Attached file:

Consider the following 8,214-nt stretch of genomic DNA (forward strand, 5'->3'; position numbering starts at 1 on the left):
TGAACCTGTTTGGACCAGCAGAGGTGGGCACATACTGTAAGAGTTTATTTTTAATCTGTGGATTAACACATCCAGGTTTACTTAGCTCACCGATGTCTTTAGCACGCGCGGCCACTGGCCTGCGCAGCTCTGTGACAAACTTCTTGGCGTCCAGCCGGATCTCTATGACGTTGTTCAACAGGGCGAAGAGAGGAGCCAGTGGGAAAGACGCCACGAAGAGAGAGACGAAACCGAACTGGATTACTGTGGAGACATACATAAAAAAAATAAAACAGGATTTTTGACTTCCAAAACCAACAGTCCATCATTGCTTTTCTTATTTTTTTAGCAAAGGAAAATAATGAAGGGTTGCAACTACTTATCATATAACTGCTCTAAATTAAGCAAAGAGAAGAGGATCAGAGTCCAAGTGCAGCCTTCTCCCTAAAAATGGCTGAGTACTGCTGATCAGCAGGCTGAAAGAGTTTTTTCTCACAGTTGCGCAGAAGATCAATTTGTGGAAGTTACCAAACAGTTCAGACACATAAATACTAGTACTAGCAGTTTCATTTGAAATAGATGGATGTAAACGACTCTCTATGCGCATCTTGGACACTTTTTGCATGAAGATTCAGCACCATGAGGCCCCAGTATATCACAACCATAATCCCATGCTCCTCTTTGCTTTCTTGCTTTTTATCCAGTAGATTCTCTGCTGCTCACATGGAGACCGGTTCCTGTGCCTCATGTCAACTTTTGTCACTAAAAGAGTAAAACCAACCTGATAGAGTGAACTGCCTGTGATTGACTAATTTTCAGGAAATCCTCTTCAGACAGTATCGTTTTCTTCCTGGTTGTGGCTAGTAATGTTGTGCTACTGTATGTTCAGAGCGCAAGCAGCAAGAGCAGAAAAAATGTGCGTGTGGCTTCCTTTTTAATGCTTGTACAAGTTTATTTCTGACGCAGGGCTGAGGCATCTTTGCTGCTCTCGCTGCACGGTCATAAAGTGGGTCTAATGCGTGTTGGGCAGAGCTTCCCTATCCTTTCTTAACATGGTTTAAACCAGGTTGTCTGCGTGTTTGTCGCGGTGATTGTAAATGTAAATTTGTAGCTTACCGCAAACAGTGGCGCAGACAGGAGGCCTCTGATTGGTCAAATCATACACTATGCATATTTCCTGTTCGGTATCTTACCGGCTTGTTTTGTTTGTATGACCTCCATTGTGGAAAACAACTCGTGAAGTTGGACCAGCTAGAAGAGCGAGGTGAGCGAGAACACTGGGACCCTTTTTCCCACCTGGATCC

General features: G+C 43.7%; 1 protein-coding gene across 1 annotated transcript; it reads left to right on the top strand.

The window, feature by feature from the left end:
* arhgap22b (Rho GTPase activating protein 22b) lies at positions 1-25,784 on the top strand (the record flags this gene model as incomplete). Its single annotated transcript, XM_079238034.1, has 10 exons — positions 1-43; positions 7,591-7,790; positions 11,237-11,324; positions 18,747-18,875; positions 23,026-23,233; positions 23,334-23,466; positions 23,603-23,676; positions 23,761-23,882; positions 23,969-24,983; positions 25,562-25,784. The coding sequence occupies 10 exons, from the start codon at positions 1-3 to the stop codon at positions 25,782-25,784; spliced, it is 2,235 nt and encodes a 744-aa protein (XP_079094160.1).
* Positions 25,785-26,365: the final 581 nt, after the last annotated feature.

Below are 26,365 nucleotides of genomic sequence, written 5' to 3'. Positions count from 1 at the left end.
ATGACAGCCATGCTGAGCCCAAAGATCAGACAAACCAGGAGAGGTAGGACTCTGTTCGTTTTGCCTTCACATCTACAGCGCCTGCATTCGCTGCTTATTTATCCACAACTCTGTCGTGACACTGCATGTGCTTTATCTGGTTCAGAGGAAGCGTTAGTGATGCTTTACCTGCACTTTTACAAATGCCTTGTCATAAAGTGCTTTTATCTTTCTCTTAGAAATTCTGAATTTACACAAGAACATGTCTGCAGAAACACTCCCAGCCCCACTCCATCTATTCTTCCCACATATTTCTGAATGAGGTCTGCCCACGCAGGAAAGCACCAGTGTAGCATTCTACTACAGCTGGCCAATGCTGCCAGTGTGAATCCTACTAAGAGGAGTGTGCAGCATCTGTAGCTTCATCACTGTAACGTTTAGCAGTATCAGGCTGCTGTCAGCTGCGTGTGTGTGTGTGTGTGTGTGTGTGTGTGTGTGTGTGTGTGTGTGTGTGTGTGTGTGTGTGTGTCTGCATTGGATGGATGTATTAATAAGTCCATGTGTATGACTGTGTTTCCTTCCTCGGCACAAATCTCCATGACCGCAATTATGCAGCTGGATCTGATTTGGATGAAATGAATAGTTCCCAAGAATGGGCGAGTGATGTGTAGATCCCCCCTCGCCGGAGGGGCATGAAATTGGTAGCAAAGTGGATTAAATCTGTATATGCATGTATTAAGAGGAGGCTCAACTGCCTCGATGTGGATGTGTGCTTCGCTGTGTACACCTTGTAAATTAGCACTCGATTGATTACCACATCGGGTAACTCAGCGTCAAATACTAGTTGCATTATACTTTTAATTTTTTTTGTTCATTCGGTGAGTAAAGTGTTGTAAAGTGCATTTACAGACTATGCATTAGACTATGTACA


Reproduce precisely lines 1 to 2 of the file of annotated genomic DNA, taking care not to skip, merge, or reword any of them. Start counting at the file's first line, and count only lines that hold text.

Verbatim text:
Consider the following 8,214-nt stretch of genomic DNA (forward strand, 5'->3'; position numbering starts at 1 on the left):
TGAACCTGTTTGGACCAGCAGAGGTGGGCACATACTGTAAGAGTTTATTTTTAATCTGTGGATTAACACATCCAGGTTTACTTAGCTCACCGATGTCTTTAGCACGCGCGGCCACTGGCCTGCGCAGCTCTGTGACAAACTTCTTGGCGTCCAGCCGGATCTCTATGACGTTGTTCAACAGGGCGAAGAGAGGAGCCAGTGGGAAAGACGCCACGAAGAGAGAGACGAAACCGAACTGGATTACTGTGGAGACATACATAAAAAAAATAAAACAGGATTTTTGACTTCCAAAACCAACAGTCCATCATTGCTTTTCTTATTTTTTTAGCAAAGGAAAATAATGAAGGGTTGCAACTACTTATCATATAACTGCTCTAAATTAAGCAAAGAGAAGAGGATCAGAGTCCAAGTGCAGCCTTCTCCCTAAAAATGGCTGAGTACTGCTGATCAGCAGGCTGAAAGAGTTTTTTCTCACAGTTGCGCAGAAGATCAATTTGTGGAAGTTACCAAACAGTTCAGACACATAAATACTAGTACTAGCAGTTTCATTTGAAATAGATGGATGTAAACGACTCTCTATGCGCATCTTGGACACTTTTTGCATGAAGATTCAGCACCATGAGGCCCCAGTATATCACAACCATAATCCCATGCTCCTCTTTGCTTTCTTGCTTTTTATCCAGTAGATTCTCTGCTGCTCACATGGAGACCGGTTCCTGTGCCTCATGTCAACTTTTGTCACTAAAAGAGTAAAACCAACCTGATAGAGTGAACTGCCTGTGATTGACTAATTTTCAGGAAATCCTCTTCAGACAGTATCGTTTTCTTCCTGGTTGTGGCTAGTAATGTTGTGCTACTGTATGTTCAGAGCGCAAGCAGCAAGAGCAGAAAAAATGTGCGTGTGGCTTCCTTTTTAATGCTTGTACAAGTTTATTTCTGACGCAGGGCTGAGGCATCTTTGCTGCTCTCGCTGCACGGTCATAAAGTGGGTCTAATGCGTGTTGGGCAGAGCTTCCCTATCCTTTCTTAACATGGTTTAAACCAGGTTGTCTGCGTGTTTGTCGCGGTGATTGTAAATGTAAATTTGTAGCTTACCGCAAACAGTGGCGCAGACAGGAGGCCTCTGATTGGTCAAATCATACACTATGCATATTTCCTGTTCGGTATCTTACCGGCTTGTTTTGTTTGTATGACCTCCATTGTGGAAAACAACTCGTGAAGTTGGACCAGCTAGAAGAGCGAGGTGAGCGAGAACACTGGGACCCTTTTTCCCACCTGGATCC